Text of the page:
Commenced in January 2007
Frequency: Monthly
Edition: International
Paper Count: 31106
Effect of Incremental Forming Parameters on Titanium Alloys Properties

Authors: Petr Homola, Lucie Novakova, Vaclav Kafka, Mariluz P. Oscoz


Shear spinning is closely related to the asymmetric incremental sheet forming (AISF) that could significantly reduce costs incurred by the fabrication of complex aeronautical components with a minimal environmental impact. The spinning experiments were carried out on commercially pure titanium (Ti-Gr2) and Ti-6Al-4V (Ti-Gr5) alloy. Three forming modes were used to characterize the titanium alloys properties from the point of view of different spinning parameters. The structure and properties of the materials were assessed by means of metallographic analyses and microhardness measurements. The highest value wall angle failure limit was achieved using spinning parameters mode for both materials. The feed rate effect was observed only in the samples from the Ti-Gr2 material, when a refinement of the grain microstructure with lower feed rate and higher tangential speed occurred. Ti-Gr5 alloy exhibited a decrease of the microhardness at higher straining due to recovery processes.

Keywords: Titanium Alloys, incremental forming, metallography, shear spinning

Digital Object Identifier (DOI):

Procedia APA BibTeX Chicago EndNote Harvard JSON MLA RIS XML ISO 690 PDF Downloads 2983


[1] M. J. Donachie, Titanium–a technical guide. 2nd ed., ASM,2000, ch. 1.
[2] I. J. Polmear, Light Alloys – from traditional alloys to nanocrystals. 4th ed., Elsevier, 2006, ch. 1.
[3] M. Niinomi, "Mechanical properties of biomedical titanium alloys,” Mater. Sci. Eng., vol. A243, pp. 231–236, March 1998.
[4] Z. Okazaki et al., "Cytocompatibility of various metals and development of new titanium alloys for medical implants,” Mater. Sci. Eng., vol. A243, pp. 250–256, March 1998.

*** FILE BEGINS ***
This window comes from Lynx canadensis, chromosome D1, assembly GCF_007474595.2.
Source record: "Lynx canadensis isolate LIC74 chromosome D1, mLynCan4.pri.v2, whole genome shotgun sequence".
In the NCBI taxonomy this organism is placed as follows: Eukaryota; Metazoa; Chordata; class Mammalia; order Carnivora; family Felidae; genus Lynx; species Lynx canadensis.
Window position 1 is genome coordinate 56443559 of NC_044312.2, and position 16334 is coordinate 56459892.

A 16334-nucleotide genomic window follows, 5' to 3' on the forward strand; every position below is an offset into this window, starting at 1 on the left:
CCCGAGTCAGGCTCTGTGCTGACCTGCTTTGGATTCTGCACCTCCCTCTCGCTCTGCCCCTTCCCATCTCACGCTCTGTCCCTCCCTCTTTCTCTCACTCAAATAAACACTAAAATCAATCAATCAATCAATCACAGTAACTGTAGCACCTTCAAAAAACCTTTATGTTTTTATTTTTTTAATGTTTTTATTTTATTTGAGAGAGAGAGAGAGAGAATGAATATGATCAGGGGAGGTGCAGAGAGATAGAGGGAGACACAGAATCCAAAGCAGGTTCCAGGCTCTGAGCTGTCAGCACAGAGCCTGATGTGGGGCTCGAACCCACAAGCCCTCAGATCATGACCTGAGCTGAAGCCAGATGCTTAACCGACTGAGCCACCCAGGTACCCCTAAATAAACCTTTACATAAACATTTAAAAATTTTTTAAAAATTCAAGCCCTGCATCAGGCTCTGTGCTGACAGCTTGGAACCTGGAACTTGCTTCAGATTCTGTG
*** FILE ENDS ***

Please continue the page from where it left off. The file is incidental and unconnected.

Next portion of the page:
[5] W.C.Emmens, G. Sebastiani, and A.H. van den Boogaard, "The technology of Incremental Sheet Forming – A brief review of the history,” J. Mater. Process. Tech., vol. 201/8, pp. 981–997, June 2010.
[6] G. Hirt, et al., "Forming strategies and Process Modelling for CNC Incremental Sheet Forming,” CIRP Ann. Manuf. Technol., vol. 53, pp. 203–206, Jan. 2004.
[7] B.T. Araghi, et al., "Investigation into a new hybrid forming process: Incremental sheet forming combined with stretch forming,” CIRP Ann. Manuf. Technol., vol. 58, pp. 225–228, Jan. 2009.
[8] K. Jackson, and J. Allwood, "The mechanics of incremental sheet forming,” J.Mater. Process. Tech., vol. 209, pp. 1158–1174, Feb. 2009.
[9] J. Jeswiet, "Asymmetric Incremental Sheet Forming,” Adv. Mater. Res., vol. 6-8, pp. 35–58, May. 2005.
[10] Z. Liu, Y. Li, and P.A. Meehan, "Experimental investigation of mechanical properties, formability and force measurement for AA7075-O aluminum alloy sheets formed by incremental forming,” Int.J.Precis. Eng. Manuf., vol. 14, pp. 1891–1899, Nov. 2013.
[11] Q. Zhang et al., "Influence of anisotropy of the magnesium alloy AZ31 sheets on warm negative incremental forming,”J. Mater. Process. Tech., vol. 209, pp. 5514–5520, Jan.
[12] F.J. Humphreys, and M. Hatherly,: Recrystallization and Related Annealing Phenomena. 2nd ed., Elsevier, 2004, ch. 2.